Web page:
New LinkedIn Profiles – Under the Bonnet (Hood)

Posted on October 23, 2012. Filed under: News | Tags: , , , , , , , |

Last week LinkedIn revealed that profiles will be changing again, this time they describe it as the most significant change to profiles in their history so I thought I would take a closer look to see what we can expect.

These profile changes will gradually spread throughout the network over the next 6 months or so. As you would expect LinkedIn staff are the first to get the new design so I have used their profiles to investigate further.

My overall impression is very positive, it seems the aim here has been to simplify the user interface and make it easier to engage with other users. This is largely an encouraging move from LinkedIn although some aspects of this strategy have reduced and possibly even removed some previously useful features. The danger with simplification is that you can end up ‘dumbing down’ the tool and in some respects LinkedIn have been guilty of that on this occasion.

1st Tier

Here (right) is an example of a 1st tier connections profile. The first thing you notice is the picture which is much bigger (over 50%), as yet we do not know whether this will alter the size/pixel requirements for a picture but it is fair to assume that low resolution shots are going to look much worse in the new profile.

Otherwise the layout has not changed significantly from the previous change earlier this summer. The layout is cleaner and somewhat simplified but this means that we no longer see how many recommendations someone has and we have to click on the ‘contact info’ box to see their website links, Twitter link and email address. In addition we now have to hover over the triangle next to ‘Send Message’ to see the other things we can do with this profile (See below)

The other significant change is that the activity section which was previously in the right hand column has now moved into the prime position right at the top of the profile, this is much better and should encourage more engagement.

The circular graphic on the right is a visual representation of your connections network. The default is set for which companies they are connected to and this can be changed to school, location or industry. This looks pretty but I’m not sure it will be of any great use to us!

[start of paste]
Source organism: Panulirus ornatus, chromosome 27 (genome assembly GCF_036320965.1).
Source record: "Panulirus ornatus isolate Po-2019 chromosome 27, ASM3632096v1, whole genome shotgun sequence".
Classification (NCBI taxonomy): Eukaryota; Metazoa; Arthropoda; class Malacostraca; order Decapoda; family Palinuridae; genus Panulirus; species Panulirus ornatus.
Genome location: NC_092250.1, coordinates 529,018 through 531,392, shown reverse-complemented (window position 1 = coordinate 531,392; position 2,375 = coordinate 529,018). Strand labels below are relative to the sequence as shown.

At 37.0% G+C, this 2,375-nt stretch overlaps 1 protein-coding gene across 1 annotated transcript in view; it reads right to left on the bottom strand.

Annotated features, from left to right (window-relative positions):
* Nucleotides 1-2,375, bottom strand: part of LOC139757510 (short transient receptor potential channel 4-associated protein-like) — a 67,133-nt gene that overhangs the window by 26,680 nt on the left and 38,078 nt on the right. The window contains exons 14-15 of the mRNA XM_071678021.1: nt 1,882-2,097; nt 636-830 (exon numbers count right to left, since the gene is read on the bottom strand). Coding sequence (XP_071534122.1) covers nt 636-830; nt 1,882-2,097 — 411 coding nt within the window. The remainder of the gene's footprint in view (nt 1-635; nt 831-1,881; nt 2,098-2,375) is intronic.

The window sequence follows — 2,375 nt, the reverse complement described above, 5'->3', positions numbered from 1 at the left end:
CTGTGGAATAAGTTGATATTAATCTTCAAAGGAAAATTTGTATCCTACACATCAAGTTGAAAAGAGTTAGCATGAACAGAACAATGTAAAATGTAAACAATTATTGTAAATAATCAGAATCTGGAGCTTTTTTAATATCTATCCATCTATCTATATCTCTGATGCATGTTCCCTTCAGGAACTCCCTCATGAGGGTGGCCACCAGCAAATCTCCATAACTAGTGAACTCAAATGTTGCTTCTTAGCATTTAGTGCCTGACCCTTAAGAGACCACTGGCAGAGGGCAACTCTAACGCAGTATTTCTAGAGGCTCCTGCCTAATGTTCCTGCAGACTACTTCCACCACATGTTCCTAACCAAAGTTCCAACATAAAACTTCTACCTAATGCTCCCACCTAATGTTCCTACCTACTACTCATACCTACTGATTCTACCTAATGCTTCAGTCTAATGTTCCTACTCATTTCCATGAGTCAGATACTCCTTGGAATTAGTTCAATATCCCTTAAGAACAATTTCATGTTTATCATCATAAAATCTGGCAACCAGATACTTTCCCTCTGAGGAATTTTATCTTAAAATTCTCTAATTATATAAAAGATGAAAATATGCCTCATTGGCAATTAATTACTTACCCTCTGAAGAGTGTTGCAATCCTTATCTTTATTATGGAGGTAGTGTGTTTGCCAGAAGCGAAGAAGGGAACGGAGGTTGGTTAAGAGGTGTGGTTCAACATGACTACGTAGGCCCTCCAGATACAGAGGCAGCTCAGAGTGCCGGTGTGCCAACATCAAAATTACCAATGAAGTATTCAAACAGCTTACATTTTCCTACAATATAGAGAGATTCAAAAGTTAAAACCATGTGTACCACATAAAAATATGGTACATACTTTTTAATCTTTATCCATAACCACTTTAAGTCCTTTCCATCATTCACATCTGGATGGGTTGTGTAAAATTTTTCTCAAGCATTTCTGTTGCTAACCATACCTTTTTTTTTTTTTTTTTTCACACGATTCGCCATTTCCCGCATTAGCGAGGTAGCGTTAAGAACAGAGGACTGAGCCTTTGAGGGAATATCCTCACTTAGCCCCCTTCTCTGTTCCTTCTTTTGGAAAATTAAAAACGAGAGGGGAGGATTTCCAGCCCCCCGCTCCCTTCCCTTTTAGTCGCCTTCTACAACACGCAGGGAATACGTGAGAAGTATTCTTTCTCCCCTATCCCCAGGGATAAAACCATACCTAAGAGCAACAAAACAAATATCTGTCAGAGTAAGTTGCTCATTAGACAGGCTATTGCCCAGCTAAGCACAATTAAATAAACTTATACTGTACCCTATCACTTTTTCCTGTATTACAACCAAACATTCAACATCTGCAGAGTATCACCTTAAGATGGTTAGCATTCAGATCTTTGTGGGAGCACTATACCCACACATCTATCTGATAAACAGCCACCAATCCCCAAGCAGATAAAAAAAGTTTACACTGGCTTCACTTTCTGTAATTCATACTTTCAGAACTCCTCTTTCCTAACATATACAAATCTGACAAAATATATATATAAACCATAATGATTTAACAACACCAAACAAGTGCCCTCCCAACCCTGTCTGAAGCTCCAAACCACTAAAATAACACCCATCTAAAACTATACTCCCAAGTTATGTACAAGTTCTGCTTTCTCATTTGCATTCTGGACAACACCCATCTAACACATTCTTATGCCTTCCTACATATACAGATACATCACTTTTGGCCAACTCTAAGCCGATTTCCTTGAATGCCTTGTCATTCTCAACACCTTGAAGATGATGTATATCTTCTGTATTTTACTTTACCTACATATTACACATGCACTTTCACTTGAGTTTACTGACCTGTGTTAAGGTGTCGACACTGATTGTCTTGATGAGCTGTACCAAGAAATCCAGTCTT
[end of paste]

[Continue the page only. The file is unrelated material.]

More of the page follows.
As you scroll down the profile you come to the employment section (I assume that the order of the sections will still be something you can adjust) as seen here on the left. This section looks a lot better with the company logos (taken from the company page) showing and forming a link to the company page. In addition they have massively improved the look of recommendations (despite rumours that ‘Skills” were taking over from recommendations) which I am really pleased about. The profile photo of the person that wrote the testimonial shows together with the first few lines of the recommendation.

There is another pretty graphic in the right column which shows what you have in common with that person i.e. location, interests, skills and groups. This is much more useful and potentially highlights things that you may wish to discuss with them – again making engagement easier.

Both this and the network info graphic are not just visible for 1st tier connections but can also be seen for 2nd tier connections which makes them even more useful.

Every profile (person) link that you see in a profile now opens a new summary box when you hover over the name so very easily you can see more information about the person who wrote a recommendation or someone from the ‘People also viewed” section (see below)

As we scroll down further we see a much cleaner layout again for the Skills, Education and Honors / Awards sections, note how the further education establishment title is a link to the Alumni section of LinkedIn. By clicking here I can see a list of users who went to this university/college and where they live, what they do and where they work. This isn’t a new feature but worth highlighting because it can be very interesting. In some respects these types of links have become less obvious, in the old design we became used to knowing that anything in blue was a link. With the new design these links are black until you hover over them.

As mentioned earlier, the recommendations section has been improved, both under the employment section and here under the specific section for recommendations. I have recently changed the way I show recommendations in my profile, because the link (showing the number) at the top of the profile has been removed. I now advise people to show up to 5 recommendations (get as many as you can still but only show the best or most recent ones) and move them towards the top of your profile.